- Acts of the Apostles 1:6-14
- Psalm 68:1-10, 33-36
- 1 Peter 4:12-14, 5:6-11
- John 17:1-11
In the days between Ascension and Pentecost, we gather with the disciples in the upper room, waiting for the Spirit to transform the church around the world. In today’s gospel Jesus prays for his followers and for their mission in his name. Amid religious, social, and economic divisions, we seek the unity that Jesus had with his Father. Made one in baptism, we go forth to live our faith in the world., eager for the unity that God intends for the whole human family.
Throughout the Bible, clouds are a sign of God’s presence: Moses on the mountain receiving the covenant, Jesus’ transfiguration, and now his ascension. But in our lives clouds often represent trouble – they accompany storms, forest fires, bombs, and violence. Steven Curtis Chapman sings of this apparent contradiction in “Sometimes He Comes in the Clouds.”
On an airplane, turbulence can have many causes, but a primary one is flying into or out of clouds. In 1 Peter 4, the writer says we should expect some turbulence – and being in the clouds, in God’s presence, isn’t necessarily going to prevent that. In fact, it may even cause it! In a chapter entitled, “Knocking on Heaven’s Door” (Traveling Mercies: Some Thoughts on Faith, 1999: Pantheon, pp. 59-67) Anne Lamott describes a flight with plenty of atmospheric and situational turbulence. While her faith doesn’t enable her to escape this turbulence, it helps her to recognize the tiny miracles that occur in the tumult.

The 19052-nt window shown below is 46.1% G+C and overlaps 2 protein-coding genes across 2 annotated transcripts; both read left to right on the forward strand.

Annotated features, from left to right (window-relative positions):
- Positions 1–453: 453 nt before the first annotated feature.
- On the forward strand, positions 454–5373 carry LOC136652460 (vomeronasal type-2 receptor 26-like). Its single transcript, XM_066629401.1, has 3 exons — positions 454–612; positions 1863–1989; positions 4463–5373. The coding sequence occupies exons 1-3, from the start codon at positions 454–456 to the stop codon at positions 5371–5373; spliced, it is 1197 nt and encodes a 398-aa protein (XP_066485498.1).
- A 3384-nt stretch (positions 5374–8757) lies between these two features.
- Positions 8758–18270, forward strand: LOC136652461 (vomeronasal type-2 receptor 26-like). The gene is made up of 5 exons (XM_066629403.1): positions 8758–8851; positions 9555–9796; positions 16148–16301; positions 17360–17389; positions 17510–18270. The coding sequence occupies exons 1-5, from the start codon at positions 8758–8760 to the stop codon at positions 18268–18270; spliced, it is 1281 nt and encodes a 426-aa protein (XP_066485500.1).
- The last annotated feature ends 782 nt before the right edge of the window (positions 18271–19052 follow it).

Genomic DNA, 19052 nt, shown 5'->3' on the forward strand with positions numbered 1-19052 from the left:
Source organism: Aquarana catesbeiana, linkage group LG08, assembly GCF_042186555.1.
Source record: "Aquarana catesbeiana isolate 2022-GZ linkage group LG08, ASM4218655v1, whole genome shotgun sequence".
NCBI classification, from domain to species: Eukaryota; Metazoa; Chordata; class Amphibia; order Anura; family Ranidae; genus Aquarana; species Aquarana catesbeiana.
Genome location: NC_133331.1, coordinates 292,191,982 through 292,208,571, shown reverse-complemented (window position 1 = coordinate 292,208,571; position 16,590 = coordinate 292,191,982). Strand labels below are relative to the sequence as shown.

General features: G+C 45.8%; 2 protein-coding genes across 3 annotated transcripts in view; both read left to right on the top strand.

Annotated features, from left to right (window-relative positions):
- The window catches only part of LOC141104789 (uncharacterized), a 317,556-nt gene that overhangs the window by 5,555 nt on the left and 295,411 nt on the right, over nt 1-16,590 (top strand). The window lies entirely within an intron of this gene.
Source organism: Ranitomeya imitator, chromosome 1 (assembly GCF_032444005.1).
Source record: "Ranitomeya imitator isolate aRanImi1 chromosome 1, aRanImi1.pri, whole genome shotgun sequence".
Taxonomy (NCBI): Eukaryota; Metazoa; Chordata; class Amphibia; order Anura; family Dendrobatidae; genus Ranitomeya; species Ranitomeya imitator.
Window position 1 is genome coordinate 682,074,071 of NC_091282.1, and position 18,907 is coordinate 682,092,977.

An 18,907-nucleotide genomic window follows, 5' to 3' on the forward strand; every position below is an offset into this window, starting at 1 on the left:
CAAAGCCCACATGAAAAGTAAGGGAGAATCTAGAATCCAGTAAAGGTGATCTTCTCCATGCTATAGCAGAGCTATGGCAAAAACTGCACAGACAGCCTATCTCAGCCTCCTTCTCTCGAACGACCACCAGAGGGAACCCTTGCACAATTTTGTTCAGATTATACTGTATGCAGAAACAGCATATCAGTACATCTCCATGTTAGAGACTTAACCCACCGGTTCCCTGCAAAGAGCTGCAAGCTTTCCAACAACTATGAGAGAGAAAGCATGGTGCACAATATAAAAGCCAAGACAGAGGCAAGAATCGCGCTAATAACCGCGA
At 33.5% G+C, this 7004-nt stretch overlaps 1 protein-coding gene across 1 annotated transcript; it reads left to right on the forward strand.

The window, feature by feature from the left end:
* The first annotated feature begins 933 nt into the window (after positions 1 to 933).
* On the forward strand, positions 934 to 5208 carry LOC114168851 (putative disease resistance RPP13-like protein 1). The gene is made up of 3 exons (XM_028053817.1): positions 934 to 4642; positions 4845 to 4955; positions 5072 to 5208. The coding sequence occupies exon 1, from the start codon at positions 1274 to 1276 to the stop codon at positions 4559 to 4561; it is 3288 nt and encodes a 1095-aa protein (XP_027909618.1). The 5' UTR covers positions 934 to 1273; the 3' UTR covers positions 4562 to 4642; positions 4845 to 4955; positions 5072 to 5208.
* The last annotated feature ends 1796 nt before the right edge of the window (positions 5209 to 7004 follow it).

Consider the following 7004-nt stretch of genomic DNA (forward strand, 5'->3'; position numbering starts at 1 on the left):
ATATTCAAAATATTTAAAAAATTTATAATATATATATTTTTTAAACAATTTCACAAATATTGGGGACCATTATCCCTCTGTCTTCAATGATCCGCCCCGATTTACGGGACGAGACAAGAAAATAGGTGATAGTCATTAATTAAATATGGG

Questions for Reflection:
- How is the total life and ministry of Jesus expressed in the below prayer?
- The words “glory” and “glorify” are used several times in the Gospel as well as the Epistle (1 Peter 4:12-14). How are we called to glorify God in our own lives?
- As you look at all the readings for today, what promises and reassurances are offered for the followers of Jesus?
- Where is there turbulence in your life? What gives you reassurance or a sense of calm? How does turbulence keep you aware of your thoughts, feelings, and awareness of the world around you?
The text for this Sunday might be called a “Prayer of Consecration” for the church. The Body of Christ becomes a living sacrament to the world, an “outward and visible sign” of Christ’s redeeming presences in history. This is how the Risen Christ will be known in the generations to come:The words that you gave to me I have given to them, and they have received them and know in truth that I came from you; and they have believed that you sent me . . . And now I am no longer in the world, but they are in the world, and I am coming to you. Holy Father, protect them in your name that you have given me, so that they may be one, as we are one. (John 17:8, 11)
- The Sixth Sunday of Easter: Year A (prayerbookguide.wordpress.com)